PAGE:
Amazon Web Services fulfilled its commitment to rename Amazon Elasticsearch Services, now Amazon OpenSearch Service. The name change was necessary because AWS and Elasticsearch BV had a falling out caused by the licensing of the Elasticsearch open-source software and pocketing the profits from its utility.
In 2015, AWS launched a cloud-based version for the search, analytics, and monitoring software, which posed competition for Elasticsearch BV, the company formed to commercialize the open-source project. The relationship between Elasticsearch BV and AWS did not improve, even after it went public in 2018.
In March 2019, AWS forked the Elasticsearch project by releasing its own version under a new name; Open Distro for Elasticsearch. Six months later, Elasticsearch BV filed a trademark complaint against AWS for using the same name. The complaint is still in court. By 2019, the concerns were that major cloud services companies could launch services that exploit open-source code without sharing the profits, which is what AWS does.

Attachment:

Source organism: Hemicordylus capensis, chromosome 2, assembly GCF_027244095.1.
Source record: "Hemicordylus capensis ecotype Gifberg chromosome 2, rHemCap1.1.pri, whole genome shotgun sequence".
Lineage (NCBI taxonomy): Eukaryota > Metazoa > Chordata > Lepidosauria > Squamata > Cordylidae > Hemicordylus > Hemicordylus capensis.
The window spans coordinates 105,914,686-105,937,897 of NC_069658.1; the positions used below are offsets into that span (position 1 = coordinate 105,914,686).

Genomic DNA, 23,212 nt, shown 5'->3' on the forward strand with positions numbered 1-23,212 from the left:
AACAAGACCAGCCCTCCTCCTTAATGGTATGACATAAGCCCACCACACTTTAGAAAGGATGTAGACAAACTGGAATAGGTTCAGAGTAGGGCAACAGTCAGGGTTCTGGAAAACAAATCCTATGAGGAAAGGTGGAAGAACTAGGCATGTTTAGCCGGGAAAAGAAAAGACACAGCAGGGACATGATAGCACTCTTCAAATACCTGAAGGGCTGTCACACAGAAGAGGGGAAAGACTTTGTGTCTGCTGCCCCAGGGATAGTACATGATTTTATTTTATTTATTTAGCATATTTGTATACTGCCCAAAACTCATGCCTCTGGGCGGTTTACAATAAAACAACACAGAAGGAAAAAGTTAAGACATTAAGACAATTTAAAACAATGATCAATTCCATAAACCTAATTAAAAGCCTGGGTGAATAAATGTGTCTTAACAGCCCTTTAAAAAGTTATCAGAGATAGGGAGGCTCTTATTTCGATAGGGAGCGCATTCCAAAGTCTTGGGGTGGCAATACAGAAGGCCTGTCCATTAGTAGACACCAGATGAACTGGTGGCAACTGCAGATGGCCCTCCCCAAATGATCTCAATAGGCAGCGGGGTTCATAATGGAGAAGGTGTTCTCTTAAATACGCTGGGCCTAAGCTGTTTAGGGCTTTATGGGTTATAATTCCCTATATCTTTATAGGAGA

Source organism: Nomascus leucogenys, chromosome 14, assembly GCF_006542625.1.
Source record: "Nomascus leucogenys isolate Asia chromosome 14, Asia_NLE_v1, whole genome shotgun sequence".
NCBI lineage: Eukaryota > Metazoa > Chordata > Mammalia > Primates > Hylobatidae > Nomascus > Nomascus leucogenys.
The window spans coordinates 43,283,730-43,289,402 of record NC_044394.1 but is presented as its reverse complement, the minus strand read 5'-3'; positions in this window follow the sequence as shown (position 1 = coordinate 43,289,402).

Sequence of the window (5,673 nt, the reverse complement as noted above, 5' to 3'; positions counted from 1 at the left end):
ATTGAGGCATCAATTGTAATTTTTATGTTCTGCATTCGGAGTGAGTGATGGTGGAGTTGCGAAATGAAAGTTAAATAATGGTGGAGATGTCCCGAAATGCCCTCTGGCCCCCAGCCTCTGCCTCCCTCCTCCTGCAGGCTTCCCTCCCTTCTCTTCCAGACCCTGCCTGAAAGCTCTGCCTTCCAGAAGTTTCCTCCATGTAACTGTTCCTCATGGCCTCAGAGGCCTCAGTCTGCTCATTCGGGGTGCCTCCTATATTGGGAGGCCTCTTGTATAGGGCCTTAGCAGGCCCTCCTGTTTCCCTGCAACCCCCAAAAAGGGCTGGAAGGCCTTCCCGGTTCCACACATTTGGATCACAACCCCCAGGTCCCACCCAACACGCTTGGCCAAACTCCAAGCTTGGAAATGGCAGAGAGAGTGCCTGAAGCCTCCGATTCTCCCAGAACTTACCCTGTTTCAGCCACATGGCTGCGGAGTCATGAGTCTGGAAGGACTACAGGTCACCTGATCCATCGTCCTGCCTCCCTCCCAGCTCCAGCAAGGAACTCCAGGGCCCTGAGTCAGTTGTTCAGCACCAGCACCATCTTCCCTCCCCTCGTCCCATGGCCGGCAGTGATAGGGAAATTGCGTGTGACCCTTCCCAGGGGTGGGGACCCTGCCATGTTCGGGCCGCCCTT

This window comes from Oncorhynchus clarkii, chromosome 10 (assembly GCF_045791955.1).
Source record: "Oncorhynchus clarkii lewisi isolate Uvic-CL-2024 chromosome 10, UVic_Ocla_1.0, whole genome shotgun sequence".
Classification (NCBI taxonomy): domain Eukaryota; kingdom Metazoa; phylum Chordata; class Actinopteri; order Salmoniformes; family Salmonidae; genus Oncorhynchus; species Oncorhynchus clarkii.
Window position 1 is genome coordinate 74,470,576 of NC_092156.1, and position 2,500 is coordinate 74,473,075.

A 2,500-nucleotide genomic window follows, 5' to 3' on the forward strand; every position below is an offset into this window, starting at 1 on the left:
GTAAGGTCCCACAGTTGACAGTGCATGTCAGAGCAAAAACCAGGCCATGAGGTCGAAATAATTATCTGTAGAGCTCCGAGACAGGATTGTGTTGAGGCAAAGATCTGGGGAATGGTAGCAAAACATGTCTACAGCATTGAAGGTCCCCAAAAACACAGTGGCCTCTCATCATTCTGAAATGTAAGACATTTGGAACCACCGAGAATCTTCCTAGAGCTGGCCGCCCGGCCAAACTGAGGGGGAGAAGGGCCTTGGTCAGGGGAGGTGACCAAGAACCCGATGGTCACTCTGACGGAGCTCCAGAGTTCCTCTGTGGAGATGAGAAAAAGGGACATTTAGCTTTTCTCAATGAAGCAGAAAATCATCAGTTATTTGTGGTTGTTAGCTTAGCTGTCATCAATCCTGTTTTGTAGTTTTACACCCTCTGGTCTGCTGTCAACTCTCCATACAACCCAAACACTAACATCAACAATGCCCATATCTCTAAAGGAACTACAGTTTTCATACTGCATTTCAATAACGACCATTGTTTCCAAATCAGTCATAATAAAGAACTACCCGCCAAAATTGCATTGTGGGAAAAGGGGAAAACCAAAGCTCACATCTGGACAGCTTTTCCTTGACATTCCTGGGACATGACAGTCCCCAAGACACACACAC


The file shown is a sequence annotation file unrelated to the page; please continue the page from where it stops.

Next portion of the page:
Software startups were concerned, which led to Redis Labs and MongoDB trying alternative software licenses as a defence against the predation. However, the problem is still present and concerning.
The startups are yet to solve the problem of big tech theft
In January 2021, Elasticsearch BV CEO and Co-founder Shay Banon announced the ElasticSearch and Kibana projects would drop the Apache 2.0 licenses and come up with new ones. The Elastic license and non-open-source Server-Side Public License (SSPL).
The company had the license change to prevent companies from taking the Elasticsearch and Kibana products, which are then fed directly as a service without collaborating with the originators of the technology. The renaming does nothing but help AWS in its avoidance of litigation, even as it uses its power to continue nefarious activities.